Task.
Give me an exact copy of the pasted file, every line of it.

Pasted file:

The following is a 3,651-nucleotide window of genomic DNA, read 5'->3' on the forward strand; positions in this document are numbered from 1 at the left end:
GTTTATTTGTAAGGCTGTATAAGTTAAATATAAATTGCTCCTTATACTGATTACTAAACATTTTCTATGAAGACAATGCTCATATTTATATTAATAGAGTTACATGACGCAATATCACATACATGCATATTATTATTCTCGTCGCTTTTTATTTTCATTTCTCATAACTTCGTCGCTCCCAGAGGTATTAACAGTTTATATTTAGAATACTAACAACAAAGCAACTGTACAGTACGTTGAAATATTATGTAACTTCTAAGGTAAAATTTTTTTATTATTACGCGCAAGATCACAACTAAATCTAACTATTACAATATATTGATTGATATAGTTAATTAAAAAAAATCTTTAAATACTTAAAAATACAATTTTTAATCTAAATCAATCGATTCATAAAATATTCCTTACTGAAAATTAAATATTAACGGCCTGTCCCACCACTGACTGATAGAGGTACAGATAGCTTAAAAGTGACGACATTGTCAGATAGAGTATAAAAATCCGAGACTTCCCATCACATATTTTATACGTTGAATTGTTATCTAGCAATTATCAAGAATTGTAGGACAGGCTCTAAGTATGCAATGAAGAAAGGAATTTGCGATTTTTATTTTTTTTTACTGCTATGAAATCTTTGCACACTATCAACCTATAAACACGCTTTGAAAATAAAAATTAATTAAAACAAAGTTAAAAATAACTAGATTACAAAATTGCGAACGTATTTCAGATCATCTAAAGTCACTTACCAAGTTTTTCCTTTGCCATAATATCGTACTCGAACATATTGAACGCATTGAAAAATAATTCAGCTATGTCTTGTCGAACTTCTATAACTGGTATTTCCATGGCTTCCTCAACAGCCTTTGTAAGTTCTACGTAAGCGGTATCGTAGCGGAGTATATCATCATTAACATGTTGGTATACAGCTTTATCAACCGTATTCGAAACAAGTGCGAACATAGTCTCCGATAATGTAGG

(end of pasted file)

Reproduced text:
The following is a 3,651-nucleotide window of genomic DNA, read 5'->3' on the forward strand; positions in this document are numbered from 1 at the left end:
GTTTATTTGTAAGGCTGTATAAGTTAAATATAAATTGCTCCTTATACTGATTACTAAACATTTTCTATGAAGACAATGCTCATATTTATATTAATAGAGTTACATGACGCAATATCACATACATGCATATTATTATTCTCGTCGCTTTTTATTTTCATTTCTCATAACTTCGTCGCTCCCAGAGGTATTAACAGTTTATATTTAGAATACTAACAACAAAGCAACTGTACAGTACGTTGAAATATTATGTAACTTCTAAGGTAAAATTTTTTTATTATTACGCGCAAGATCACAACTAAATCTAACTATTACAATATATTGATTGATATAGTTAATTAAAAAAAATCTTTAAATACTTAAAAATACAATTTTTAATCTAAATCAATCGATTCATAAAATATTCCTTACTGAAAATTAAATATTAACGGCCTGTCCCACCACTGACTGATAGAGGTACAGATAGCTTAAAAGTGACGACATTGTCAGATAGAGTATAAAAATCCGAGACTTCCCATCACATATTTTATACGTTGAATTGTTATCTAGCAATTATCAAGAATTGTAGGACAGGCTCTAAGTATGCAATGAAGAAAGGAATTTGCGATTTTTATTTTTTTTTACTGCTATGAAATCTTTGCACACTATCAACCTATAAACACGCTTTGAAAATAAAAATTAATTAAAACAAAGTTAAAAATAACTAGATTACAAAATTGCGAACGTATTTCAGATCATCTAAAGTCACTTACCAAGTTTTTCCTTTGCCATAATATCGTACTCGAACATATTGAACGCATTGAAAAATAATTCAGCTATGTCTTGTCGAACTTCTATAACTGGTATTTCCATGGCTTCCTCAACAGCCTTTGTAAGTTCTACGTAAGCGGTATCGTAGCGGAGTATATCATCATTAACATGTTGGTATACAGCTTTATCAACCGTATTCGAAACAAGTGCGAACATAGTCTCCGATAATGTAGG